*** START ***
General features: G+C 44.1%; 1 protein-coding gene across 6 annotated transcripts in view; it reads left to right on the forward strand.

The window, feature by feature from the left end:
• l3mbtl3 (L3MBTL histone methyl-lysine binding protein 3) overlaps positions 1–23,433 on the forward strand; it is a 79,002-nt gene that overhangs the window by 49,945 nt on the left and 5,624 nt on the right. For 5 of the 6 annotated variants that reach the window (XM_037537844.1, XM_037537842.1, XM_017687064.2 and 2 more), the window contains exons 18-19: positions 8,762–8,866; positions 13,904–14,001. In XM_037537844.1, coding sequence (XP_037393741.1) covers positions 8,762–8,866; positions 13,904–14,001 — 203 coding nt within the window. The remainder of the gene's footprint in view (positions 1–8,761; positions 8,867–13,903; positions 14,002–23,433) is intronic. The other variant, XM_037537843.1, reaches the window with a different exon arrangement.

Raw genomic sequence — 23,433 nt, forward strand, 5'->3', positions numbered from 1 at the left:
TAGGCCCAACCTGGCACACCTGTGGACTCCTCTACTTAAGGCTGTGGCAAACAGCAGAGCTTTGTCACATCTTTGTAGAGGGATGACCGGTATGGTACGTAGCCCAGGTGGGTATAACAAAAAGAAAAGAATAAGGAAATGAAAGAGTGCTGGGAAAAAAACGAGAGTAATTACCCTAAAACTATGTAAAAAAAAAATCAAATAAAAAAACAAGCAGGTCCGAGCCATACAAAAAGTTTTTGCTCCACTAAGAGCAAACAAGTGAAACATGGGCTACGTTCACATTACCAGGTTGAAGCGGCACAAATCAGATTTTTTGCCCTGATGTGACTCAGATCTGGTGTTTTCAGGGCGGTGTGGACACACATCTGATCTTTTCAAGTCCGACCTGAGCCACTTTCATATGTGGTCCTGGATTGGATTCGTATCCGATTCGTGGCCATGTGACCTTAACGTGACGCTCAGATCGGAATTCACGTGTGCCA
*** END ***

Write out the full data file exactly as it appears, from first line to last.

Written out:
General features: G+C 44.1%; 1 protein-coding gene across 6 annotated transcripts in view; it reads left to right on the forward strand.

The window, feature by feature from the left end:
• l3mbtl3 (L3MBTL histone methyl-lysine binding protein 3) overlaps positions 1–23,433 on the forward strand; it is a 79,002-nt gene that overhangs the window by 49,945 nt on the left and 5,624 nt on the right. For 5 of the 6 annotated variants that reach the window (XM_037537844.1, XM_037537842.1, XM_017687064.2 and 2 more), the window contains exons 18-19: positions 8,762–8,866; positions 13,904–14,001. In XM_037537844.1, coding sequence (XP_037393741.1) covers positions 8,762–8,866; positions 13,904–14,001 — 203 coding nt within the window. The remainder of the gene's footprint in view (positions 1–8,761; positions 8,867–13,903; positions 14,002–23,433) is intronic. The other variant, XM_037537843.1, reaches the window with a different exon arrangement.

Raw genomic sequence — 23,433 nt, forward strand, 5'->3', positions numbered from 1 at the left:
TAGGCCCAACCTGGCACACCTGTGGACTCCTCTACTTAAGGCTGTGGCAAACAGCAGAGCTTTGTCACATCTTTGTAGAGGGATGACCGGTATGGTACGTAGCCCAGGTGGGTATAACAAAAAGAAAAGAATAAGGAAATGAAAGAGTGCTGGGAAAAAAACGAGAGTAATTACCCTAAAACTATGTAAAAAAAAAATCAAATAAAAAAACAAGCAGGTCCGAGCCATACAAAAAGTTTTTGCTCCACTAAGAGCAAACAAGTGAAACATGGGCTACGTTCACATTACCAGGTTGAAGCGGCACAAATCAGATTTTTTGCCCTGATGTGACTCAGATCTGGTGTTTTCAGGGCGGTGTGGACACACATCTGATCTTTTCAAGTCCGACCTGAGCCACTTTCATATGTGGTCCTGGATTGGATTCGTATCCGATTCGTGGCCATGTGACCTTAACGTGACGCTCAGATCGGAATTCACGTGTGCCA